Another protein with a Rev/PKI type NES has been identified in yeast (118). This protein, termed Gle1p, was isolated in a screen for synthetic lethality with the GLFG-repeat NPC component Nup100. Mutational inactivation of the Gle1p NES impaired poly(A) sup + RNA export, leading the authors to propose that Gle1p may be an essential mRNA export factor, and that Rev might mediate viral RNA export by mimicking Gle1p function (118). However, this proposal appears to conflict with the finding that the NES of Rev did not compete with mRNA export in Xenopus oocytes (43), and further studies will be required to clarify the role of Gle1p.

A role for hnRNP proteins in mRNA export. Shuttling hnRNP proteins, exemplified by protein A1 of vertebrates (46,106) and the structurally related Npl3p of yeast (103-119), have been proposed to play prominent roles in mRNA export (13). In support of this view, the M9 signal confers export upon reporter proteins in the absence of any RNA binding (46), and export of hnRNP protein A1 does not depend on ongoing RNA transcription, although, curiously, re-import does (102). As described above, nuclear import of protein A1 is mediated by the carrier transportin (81). Because the M9 signal specifies export as well as import (46), it will be interesting to explore the possibility that transportin might also mediate the export of RNP complexes carrying A1 proteins.

Cap-binding proteins in U snRNA export. The 5' ends of all RNA polymerase II transcripts, including pre-mRNAs and most U snRNAs, acquire a monomethylated guanosine (m sup 7 G) cap structure. This m sup 7 G cap is implicated in pre-mRNA processing and mRNA translation; in addition, it constitutes one of probably several signals important for export of U snRNAs (108,120,121). The m sup 7 G cap is recognized in the nucleus by a protein complex, termed CBC (cap-binding complex), which consists of two cap-binding proteins, CBP80 and CBP20 (122). So far, no export signals have been defined on CBPs, and the precise role of these proteins remains to be clarified. In particular, they are not required for viability in yeast. Furthermore, the m sup 7 G cap is not essential for export of mRNA, although CBPs do accompany hnRNPs through the NPC, perhaps contributing to ensure that the 5' cap takes the lead during hnRNP translocation (105).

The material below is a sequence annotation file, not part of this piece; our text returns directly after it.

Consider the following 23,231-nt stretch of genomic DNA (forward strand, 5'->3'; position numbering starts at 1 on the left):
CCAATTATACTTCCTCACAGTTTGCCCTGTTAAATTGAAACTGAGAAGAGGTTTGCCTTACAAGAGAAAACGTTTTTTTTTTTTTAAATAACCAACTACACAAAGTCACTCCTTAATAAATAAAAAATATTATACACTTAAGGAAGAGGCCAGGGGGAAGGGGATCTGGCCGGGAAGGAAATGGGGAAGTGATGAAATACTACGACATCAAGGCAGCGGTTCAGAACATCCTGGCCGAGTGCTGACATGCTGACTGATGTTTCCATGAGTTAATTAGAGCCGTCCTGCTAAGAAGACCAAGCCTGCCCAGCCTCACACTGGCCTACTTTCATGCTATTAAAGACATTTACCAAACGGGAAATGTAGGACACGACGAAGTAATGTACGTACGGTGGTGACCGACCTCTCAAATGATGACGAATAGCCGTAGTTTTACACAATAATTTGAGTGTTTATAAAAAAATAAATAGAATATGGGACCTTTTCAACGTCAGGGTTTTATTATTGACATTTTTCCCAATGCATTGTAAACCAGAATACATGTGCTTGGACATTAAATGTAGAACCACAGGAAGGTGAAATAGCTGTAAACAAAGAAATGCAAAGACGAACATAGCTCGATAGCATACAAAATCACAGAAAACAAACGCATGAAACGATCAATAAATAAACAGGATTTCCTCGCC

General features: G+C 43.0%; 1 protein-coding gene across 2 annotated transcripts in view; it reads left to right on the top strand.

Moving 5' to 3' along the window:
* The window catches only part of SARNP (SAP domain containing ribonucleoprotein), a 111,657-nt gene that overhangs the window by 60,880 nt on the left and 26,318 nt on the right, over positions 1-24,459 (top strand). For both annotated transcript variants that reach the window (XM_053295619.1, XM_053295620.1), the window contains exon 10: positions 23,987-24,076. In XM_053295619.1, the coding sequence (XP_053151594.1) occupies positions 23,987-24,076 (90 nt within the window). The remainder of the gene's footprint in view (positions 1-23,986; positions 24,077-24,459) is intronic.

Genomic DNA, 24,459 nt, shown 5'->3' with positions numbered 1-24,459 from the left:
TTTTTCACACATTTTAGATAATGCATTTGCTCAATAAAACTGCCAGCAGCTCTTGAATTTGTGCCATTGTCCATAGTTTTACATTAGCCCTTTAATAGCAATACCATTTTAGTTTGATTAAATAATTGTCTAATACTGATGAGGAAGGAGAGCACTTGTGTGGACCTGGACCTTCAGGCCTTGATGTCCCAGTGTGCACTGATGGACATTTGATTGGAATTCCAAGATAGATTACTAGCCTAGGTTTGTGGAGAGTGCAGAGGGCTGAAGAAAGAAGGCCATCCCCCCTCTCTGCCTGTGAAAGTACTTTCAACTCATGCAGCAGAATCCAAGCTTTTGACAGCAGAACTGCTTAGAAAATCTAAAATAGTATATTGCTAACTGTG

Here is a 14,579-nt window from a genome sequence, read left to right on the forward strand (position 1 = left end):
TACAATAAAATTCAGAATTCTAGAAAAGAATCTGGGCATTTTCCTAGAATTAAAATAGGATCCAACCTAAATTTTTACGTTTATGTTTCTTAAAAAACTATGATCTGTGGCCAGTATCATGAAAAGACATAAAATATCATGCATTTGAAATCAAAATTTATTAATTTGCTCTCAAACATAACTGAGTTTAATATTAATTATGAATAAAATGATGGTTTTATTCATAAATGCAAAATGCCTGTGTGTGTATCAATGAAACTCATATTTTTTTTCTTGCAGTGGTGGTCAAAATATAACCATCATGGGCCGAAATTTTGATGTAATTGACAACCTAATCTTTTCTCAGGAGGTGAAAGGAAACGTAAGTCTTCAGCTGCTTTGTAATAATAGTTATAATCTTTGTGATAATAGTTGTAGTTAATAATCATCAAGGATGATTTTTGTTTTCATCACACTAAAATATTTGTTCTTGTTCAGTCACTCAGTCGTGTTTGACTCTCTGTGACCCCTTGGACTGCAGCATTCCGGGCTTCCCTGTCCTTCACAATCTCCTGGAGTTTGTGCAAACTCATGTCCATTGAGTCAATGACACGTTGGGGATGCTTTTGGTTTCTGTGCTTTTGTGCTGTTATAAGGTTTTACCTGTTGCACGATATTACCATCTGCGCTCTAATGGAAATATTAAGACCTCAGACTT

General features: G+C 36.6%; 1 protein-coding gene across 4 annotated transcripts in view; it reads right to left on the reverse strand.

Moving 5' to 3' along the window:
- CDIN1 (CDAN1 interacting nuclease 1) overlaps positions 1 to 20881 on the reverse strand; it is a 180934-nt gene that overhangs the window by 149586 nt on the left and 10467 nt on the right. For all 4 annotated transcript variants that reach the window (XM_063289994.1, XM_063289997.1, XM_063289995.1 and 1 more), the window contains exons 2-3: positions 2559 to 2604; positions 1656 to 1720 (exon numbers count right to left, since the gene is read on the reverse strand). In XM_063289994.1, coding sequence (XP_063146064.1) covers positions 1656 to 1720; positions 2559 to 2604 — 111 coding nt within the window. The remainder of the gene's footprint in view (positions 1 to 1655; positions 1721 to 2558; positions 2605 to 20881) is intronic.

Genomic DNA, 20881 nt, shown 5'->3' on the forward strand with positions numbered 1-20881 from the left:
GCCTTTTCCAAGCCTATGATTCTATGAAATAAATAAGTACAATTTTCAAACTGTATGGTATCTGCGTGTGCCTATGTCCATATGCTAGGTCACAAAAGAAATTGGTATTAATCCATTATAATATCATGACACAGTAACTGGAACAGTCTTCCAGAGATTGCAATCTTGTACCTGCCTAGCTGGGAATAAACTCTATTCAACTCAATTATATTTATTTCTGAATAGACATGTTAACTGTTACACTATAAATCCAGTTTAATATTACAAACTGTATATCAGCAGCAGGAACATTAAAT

Coupling of import and export To Top

Import and export reactions are likely to be coupled at multiple levels. A first link stems from the fact that several proteins implicated in nucleocytoplasmic transport shuttle rapidly between the nucleus and the cytoplasm. Hence, sustained transport of cargo in one direction requires continuous recyling of carriers and factors in the other direction. A second link may be provided by Ran. Definitely required for protein import, the Ran-GTP/GDP cycle may be important also for the export of at least some classes of RNA (16), albeit apparently not all (69,123). A recent provocative study suggests an unexpected, additional link between import and export (124). Specifically, both in yeast and in Xenopus oocytes, a nuclear complex between importin-alpha, CBC and m sup 7 G-capped RNA was detected, suggesting that CBC might shuttle while bound to importin-alpha. Most interestingly, cytoplasmic importin-beta was shown to displace the importin-alpha-CBC complex from capped RNA, suggesting an attractive mechanism for releasing RNA cargo specifically in the cytoplasm (124).

Regulation of nucleocytoplasmic transport To Top

Both nuclear transport rates and the functional sizes of NPCs are significantly greater in proliferating cells than in quiescent cells, and they are increased further in neoplastically transformed cells (125). This indicates that the NPC and/or the transport machinery are subject to controls that affect entire classes of cargo. These generalized controls are likely to relate to overall cell metabolism (for example, to events such as ribosome production); how they operate is not well understood. More specific types of regulation concern individual types of cargo. The best evidence for regulated RNA export stems from studies on virally infected cells. During adenovirus or influenza virus infection, for instance, export of viral RNA is favoured over export of cellular mRNA, and the cytoplasmic accumulation of early and late viral transcripts is also regulated at the level of export (13). In the case of cellular RNAs, regulated export may contribute to determine not only the abundance, but also the spatial distribution of transcripts, particularly in response to stress (such as heat shock) (123) or during early development (13). The mechanisms underlying these regulations are unknown. Export of proteins with NESs may often depend on protein-protein or protein-RNA interactions favouring the exposure of such signals (44). On the other hand, export of slowly shuttling proteins appears to be limited primarily by intranuclear retention (9).